Wilco, The Whole Love. America's great band just keeps getting better, unfraid to color outside the lines and mess with musical boundaries like the inmates have taken over the asylum. In a way they have, because a decade ago Wilco had the nerve to tell the corporate powers where to go, and ever since have done it all their way. Now they started their own label, and the dozen songs here veer from inside creations to one or two outre delights. No one, still, does it better.

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Lucinda Williams, Blessed. Stop the presses: Williams made her first video, done for the song "Copenhagen," and it is as inventive as would be expected of the First Lady of singer-songwriters. Refusing to break in the stare of steep odds and life's challenges, she has always played the long game and come out a winner. The smile underneath it all warms the heart and ups the ante to keep on pushing.

Deer Tick, Divine Providence. The Middle Brother album with Deer Tick's John McCauley earlier this year gave an inkling of what could be, but his band's full set knocks down the doors and busts out the windows. McCauley, a behavior problem from the beginning, stakes a claim for band of the year and serves notice that law enforcement everywhere should be on the alert. Lock up the teenagers and take away their car keys immediately.

Raphael Saadiq, Stone Rollin'. It's not easy to steal Mick Jagger's thunder, but that's just what Raphael Saadiq did on the Grammy Awards last year when he threw down the gauntlet and showed what soul music has been missing for far too long. That would be deep-pocket beats and sassy footwork, topped by a guitar that won't quit. Add on Saadiq's saavy vocals and an ear for rhythm and blues royalty and the fuse is lit for the real boogaloo.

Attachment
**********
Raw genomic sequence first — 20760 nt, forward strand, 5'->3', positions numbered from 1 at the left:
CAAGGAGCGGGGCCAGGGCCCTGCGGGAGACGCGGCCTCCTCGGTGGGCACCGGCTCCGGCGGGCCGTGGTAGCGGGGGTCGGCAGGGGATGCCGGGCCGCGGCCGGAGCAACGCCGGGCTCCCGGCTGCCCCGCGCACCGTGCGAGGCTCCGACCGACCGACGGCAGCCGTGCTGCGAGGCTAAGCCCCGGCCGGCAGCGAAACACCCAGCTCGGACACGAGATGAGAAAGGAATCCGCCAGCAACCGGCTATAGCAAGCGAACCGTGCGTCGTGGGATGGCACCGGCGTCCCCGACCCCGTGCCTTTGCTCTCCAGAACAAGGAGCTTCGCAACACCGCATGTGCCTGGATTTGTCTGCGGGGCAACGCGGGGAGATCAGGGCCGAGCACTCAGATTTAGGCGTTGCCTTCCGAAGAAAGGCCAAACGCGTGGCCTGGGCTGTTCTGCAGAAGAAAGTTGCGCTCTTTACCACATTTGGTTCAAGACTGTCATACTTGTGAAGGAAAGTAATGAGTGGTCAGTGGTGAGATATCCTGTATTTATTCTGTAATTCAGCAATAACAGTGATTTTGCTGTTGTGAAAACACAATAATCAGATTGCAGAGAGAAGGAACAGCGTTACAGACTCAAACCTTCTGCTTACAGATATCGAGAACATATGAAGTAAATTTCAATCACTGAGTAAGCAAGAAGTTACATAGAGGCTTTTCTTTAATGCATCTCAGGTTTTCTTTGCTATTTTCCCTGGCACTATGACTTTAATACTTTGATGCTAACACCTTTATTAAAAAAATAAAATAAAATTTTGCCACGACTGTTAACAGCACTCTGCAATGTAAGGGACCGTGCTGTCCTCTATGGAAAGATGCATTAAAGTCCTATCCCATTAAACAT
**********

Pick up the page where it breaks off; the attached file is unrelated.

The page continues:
Nick Lowe, The Old Magic. It's not possible not to love Nick Lowe. He's got an English class that never gets in the way of his rock and roll heart. Not to mention a way with words that makes him the eny of lyricists everywhere. He's been making some of the best music of his life the last few years, and shows no signs of slowing down. Even with the sound of loneliness throbbing through these songs there is always a beacon of light shining just down the road. Plus he knows a great cover song when he hears one, always a huge plus for someone possessed by such spirit.

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Brigitte DeMeyer, Rose of Jericho. Sometimes a stranger knocks on the door and there is no way not to open it and invite them in. Maybe it's the sound of their voice, or possibly just the look in their eye. But DeMeyer has all that and more. Her songs come from the earth, and almost always reach the heavens, and she sings with such feeling it's tempting to offer a hand. In the end, though, it's the strength of faith and love that save the day--as always--and point to a future in a better place. Follow her there.